neighborhood have a logo? A neighborhood has a thing -— it’s got a landmark, it’s got a place, it’s got a restaurant. It doesn’t have a logo. I mean, what would that be? So I had to actually give a presentation to a city council and neighborhood constituents. I went to Pittsburgh and I said, ”You know, really what you have here are all these underpasses that separate the neighborhood from the center of town. Why don’t you celebrate them, and make the underpasses landmarks?” So I began doing this crazy presentation of these installations — potential installations — on these underpass bridges,and stood up in front of the city council — and was a little bit scared, I have to admit. But I was so utterly unqualified for this project, and so utterly ridiculous, and ignored the brief so desperately that I think they just embraced it with wholeheartedness, just completely because it was so goofy to begin with. And this is the bridge they’re actually painting up and preparing as we speak. It will change every six months, and it will become an art installation in the North Side of Pittsburgh, and it will probably become a landmark in the area. John Hockenberry told you a bit about my travail with Citibank, that is now a 10-year relationship, and I still work with them. And I actually am amused by them and like them, and think that as a very, very, very, very, very big corporation they actually keep their graphics very nice.


I drew the logo for Citibank on a napkin in the first meeting. That was the play part of the job. And then I spent a year going to long, tedious, boring meetings, trying to sell this logo through to a huge corporation to the point of tears. I thought I was going to go crazy at the end of this year. We made idiotic presentations showing how the Citi logo made sense, and how it was really derived from an umbrella, and we made animations of these things, and we came back and forth and back and forth and back and forth. And it was worth it, because they bought this thing, and it played out on such a grand scale,and it’s so internationally recognizable, but for me it was actually a very, very depressing year. As a matter of fact, they actually never bought onto the logo until Fallon put it on its very good “Live Richly” campaign, and then everybody accepted it all over the world. o during this time I needed some kind of counterbalance for this crazy, crazy existence of going to these long, idiotic meetings. And I was up in my country house,and for some reason, I began painting these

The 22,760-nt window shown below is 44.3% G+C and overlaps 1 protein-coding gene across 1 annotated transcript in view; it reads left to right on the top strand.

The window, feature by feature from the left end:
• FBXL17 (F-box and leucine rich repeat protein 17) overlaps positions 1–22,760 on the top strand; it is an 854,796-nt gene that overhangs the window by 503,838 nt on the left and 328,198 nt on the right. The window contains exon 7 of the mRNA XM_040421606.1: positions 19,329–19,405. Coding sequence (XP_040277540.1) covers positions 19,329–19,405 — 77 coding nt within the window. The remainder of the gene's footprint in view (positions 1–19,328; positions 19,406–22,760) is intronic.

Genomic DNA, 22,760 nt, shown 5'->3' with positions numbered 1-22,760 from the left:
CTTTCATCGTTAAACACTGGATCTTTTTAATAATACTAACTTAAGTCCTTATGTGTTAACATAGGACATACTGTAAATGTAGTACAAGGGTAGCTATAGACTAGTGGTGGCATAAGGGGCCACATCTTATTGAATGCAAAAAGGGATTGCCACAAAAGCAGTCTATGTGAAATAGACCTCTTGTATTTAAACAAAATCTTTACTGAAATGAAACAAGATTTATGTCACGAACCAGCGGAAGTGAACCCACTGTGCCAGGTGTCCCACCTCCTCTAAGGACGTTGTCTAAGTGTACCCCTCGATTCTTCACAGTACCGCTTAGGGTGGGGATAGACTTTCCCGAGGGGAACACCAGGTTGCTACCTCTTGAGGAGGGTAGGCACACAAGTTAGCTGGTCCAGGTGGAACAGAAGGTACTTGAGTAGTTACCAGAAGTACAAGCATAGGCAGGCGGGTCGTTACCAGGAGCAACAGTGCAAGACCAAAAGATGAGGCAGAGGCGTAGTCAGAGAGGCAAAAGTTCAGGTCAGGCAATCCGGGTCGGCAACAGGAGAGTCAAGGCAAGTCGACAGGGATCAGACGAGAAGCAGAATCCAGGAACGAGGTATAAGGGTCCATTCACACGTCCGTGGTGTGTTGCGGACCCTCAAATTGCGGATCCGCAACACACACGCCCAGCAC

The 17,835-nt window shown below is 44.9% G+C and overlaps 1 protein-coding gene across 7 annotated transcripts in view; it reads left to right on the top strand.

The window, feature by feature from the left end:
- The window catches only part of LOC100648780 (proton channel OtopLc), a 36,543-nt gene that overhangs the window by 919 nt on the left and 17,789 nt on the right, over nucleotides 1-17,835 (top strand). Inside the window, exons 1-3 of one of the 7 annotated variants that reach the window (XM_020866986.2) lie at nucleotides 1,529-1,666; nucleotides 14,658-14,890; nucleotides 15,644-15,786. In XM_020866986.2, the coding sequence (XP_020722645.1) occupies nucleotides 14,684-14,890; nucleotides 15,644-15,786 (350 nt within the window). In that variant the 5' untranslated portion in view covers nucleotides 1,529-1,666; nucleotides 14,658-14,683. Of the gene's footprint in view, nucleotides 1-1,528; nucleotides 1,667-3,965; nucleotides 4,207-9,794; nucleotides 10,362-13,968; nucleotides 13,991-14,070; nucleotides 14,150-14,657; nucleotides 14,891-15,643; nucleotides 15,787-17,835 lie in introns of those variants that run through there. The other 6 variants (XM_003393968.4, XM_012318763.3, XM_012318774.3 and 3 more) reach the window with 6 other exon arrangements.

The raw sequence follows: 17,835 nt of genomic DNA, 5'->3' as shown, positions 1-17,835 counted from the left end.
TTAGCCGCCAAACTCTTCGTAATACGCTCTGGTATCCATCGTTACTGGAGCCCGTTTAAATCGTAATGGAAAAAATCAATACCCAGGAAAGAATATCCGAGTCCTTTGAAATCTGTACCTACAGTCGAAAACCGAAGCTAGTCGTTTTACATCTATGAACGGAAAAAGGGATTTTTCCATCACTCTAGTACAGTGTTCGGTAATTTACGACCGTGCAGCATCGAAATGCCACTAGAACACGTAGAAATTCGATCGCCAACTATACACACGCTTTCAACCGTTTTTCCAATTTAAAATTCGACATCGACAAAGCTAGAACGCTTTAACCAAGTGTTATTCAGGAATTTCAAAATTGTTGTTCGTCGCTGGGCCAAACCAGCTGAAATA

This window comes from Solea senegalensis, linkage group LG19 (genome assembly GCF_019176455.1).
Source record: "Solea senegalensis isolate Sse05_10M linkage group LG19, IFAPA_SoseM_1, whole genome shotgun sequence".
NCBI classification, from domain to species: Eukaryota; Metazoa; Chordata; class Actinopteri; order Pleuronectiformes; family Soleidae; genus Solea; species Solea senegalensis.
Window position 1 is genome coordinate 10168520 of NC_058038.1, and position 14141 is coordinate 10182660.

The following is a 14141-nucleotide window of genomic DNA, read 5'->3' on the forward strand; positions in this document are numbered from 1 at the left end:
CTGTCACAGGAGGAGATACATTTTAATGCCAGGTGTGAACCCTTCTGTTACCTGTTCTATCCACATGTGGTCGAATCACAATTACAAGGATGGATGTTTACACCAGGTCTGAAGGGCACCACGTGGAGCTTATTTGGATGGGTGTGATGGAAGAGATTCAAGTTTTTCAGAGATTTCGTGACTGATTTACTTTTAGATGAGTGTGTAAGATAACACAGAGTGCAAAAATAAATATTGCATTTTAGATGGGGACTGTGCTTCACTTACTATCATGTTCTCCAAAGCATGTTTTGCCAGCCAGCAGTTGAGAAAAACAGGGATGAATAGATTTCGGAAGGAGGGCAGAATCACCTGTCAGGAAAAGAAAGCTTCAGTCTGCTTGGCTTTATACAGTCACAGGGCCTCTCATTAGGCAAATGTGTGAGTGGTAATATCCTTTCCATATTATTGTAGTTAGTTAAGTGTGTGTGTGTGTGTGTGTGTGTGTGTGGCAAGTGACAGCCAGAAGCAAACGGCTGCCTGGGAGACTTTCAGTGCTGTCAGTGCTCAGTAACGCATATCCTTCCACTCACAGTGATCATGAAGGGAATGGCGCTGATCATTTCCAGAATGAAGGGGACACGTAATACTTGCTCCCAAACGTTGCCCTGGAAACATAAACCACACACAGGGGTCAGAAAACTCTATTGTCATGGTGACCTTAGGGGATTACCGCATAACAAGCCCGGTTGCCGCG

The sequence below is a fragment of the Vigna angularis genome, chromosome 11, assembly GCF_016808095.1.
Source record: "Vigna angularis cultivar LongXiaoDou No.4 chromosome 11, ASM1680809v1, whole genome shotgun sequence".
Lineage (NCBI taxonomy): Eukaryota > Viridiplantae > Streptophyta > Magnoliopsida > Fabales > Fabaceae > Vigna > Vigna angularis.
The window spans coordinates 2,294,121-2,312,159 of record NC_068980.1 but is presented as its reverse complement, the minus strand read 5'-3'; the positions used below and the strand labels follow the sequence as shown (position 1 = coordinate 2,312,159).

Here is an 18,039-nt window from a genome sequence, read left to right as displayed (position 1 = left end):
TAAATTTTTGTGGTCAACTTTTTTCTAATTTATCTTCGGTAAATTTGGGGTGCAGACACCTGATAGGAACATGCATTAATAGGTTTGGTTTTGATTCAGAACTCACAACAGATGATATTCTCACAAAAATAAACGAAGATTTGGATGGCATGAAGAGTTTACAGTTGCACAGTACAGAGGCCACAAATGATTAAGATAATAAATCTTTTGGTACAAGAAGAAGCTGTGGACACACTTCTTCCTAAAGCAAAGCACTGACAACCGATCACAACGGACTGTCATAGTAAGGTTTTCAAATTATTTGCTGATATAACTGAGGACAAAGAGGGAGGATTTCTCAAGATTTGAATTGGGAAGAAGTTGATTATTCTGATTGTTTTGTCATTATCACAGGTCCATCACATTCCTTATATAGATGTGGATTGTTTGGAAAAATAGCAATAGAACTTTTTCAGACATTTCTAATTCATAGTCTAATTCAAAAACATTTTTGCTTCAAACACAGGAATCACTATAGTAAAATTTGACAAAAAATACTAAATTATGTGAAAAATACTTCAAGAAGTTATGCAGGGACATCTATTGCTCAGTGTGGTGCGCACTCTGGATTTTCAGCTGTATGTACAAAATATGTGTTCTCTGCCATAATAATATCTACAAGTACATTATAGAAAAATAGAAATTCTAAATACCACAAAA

What was the first thing you ever designed? As a kid, I didn’t know what design was. I wanted to be an artist. I drew and painted a lot, and designed publicity posters for my high school, for proms and stuff. I don’t have any copies of that stuff. But it was my claim to fame in high school, probably my greatest success. I consider the first thing I fully designed a children’s book I wrote called The Brownstone. It’s about to be reprinted by Princeton Architectural Press, illustrated by Stan Mack.

Top to bottom: Citi logo that Paula sketched on a napkin in the first meeting with the client; Actual Citi logo though it took a year for the client to accept it.

Top to bottom: Paula’s map of the United States; Paula’s map of the world.

very big, very involved, laborious, complicated maps of the entire world, and listing every place on the planet, and putting them in, and misspelling them, and putting things in the wrong spot, and completely controlling the information, and going totally and completely nuts with it. They would take me about six months initially, but then I started getting faster at it. ere’s the United States. Every single city of the United States is on here. And it hung for about eight months at the Cooper-Hewitt, and people walked up to it, and they would point to a part of the map and they’d say, “Oh, I’ve been here.” And, of course, they couldn’t have been because it’s in the wrong spot. But what I liked about it was, I was controlling my own idiotic information, and I was creating my own palette of information, and I was totally and completely at play.


One of my favorites was this painting I did of Florida after the 2000 election that has the election results rolling around in the water. I keep that for evidence. Somebody was up at my house and saw the paintings and recommended them to a gallery. I had a first show about two-and-a-half years ago, and I showed these paintings that I’m showing you. And then a funny thing happened — they sold. They sold quickly, and became rather popular. We started making prints from them. Do you have any favorite books? If I read a book, it tends to be political, but at this moment in time I can’t think of any. I read something last year that I can’t even remember the title of, but I really liked it. I read Keith Richard’s Life—but that doesn’t count (laughing)—and I read Steve Jobs by Walter Isaacson. I read the big ones when they come out, but I read them on airplanes. I’m not really reading now, though. I’m a political junkie, so I read a million magazines and newspapers online. I’ll either get up in the morning and read them or read them before I go to sleep at night. I do that more than watching television. I used to read novels, but I totally stopped. I think I just got subsumed with Internet reading. I’ll go into strange fits of obsession when I read about things online. For instance, I was totally obsessed with the debt crisis and with how dysfunctional Congress is. I was reading about that all the time, getting outraged, finding another story that outraged me even more, and then talking about it all the time. I can’t do anything about it, but I’ve got to see what happens!